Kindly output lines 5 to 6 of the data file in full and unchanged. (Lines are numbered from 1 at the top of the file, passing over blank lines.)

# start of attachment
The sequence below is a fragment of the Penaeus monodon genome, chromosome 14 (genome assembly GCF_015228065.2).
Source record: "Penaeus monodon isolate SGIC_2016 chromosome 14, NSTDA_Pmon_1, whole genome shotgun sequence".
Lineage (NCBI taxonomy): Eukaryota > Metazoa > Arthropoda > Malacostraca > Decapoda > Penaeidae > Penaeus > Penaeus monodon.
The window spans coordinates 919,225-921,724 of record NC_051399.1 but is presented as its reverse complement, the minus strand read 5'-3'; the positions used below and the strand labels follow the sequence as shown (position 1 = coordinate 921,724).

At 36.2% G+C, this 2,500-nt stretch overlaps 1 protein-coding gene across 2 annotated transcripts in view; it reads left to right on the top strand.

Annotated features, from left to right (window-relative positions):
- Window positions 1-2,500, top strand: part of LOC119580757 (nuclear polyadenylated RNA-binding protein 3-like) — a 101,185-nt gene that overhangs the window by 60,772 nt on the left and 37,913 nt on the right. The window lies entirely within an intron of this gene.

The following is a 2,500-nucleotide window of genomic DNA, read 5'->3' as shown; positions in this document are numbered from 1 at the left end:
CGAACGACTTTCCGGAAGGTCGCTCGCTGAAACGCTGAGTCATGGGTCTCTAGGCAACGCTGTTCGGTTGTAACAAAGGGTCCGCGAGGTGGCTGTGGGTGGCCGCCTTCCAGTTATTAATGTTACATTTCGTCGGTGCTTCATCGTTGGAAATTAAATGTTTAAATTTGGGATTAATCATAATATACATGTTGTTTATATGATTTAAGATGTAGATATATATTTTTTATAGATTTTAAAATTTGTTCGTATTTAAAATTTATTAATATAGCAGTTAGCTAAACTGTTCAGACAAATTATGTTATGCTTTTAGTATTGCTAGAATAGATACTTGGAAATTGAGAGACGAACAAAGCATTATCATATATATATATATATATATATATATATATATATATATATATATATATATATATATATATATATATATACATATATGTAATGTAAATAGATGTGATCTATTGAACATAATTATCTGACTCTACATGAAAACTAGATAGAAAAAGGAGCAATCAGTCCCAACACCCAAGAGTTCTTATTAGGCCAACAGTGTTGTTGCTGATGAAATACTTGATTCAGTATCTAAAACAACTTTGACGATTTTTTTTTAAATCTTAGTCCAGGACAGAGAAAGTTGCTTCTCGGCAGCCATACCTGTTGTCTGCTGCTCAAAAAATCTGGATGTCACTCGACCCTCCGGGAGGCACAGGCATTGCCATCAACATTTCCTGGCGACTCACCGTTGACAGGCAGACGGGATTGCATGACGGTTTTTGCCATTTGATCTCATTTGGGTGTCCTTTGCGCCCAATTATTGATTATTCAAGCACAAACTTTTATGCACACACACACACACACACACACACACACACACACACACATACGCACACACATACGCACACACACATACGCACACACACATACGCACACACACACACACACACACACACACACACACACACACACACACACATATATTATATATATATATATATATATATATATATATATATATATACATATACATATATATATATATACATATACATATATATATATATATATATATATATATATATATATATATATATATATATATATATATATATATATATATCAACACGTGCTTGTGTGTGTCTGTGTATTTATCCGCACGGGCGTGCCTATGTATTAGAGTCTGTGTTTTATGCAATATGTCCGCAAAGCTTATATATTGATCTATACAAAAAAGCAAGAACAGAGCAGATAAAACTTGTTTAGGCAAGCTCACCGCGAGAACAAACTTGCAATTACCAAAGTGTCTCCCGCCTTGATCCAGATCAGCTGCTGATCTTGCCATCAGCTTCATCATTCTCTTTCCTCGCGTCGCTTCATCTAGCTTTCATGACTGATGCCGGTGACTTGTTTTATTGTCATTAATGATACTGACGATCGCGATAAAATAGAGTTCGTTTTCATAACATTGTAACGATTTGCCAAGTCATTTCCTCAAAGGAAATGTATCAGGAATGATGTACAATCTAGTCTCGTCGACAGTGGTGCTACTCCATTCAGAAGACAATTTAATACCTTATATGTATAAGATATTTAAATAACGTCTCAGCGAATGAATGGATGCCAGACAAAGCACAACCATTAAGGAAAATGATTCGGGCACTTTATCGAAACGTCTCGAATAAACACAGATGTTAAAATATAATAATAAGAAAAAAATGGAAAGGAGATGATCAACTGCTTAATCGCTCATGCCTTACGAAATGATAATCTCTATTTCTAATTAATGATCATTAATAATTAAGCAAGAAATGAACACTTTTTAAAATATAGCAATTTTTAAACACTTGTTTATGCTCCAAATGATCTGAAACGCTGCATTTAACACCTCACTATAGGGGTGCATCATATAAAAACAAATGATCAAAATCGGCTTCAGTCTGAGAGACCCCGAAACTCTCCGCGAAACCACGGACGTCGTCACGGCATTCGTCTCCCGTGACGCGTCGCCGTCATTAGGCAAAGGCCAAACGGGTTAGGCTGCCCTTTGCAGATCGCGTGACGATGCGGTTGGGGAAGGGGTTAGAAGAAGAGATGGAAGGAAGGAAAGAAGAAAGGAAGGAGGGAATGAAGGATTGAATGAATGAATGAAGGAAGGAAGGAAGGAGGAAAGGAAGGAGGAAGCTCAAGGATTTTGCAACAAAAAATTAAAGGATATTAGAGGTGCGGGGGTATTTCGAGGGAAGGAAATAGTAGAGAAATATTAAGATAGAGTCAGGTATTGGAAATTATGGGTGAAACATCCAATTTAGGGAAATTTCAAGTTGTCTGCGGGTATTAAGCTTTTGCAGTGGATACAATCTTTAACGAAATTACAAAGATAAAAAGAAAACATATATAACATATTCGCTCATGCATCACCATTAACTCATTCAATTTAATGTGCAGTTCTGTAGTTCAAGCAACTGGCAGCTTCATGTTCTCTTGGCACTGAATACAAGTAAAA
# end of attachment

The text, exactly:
At 36.2% G+C, this 2,500-nt stretch overlaps 1 protein-coding gene across 2 annotated transcripts in view; it reads left to right on the top strand.

Annotated features, from left to right (window-relative positions):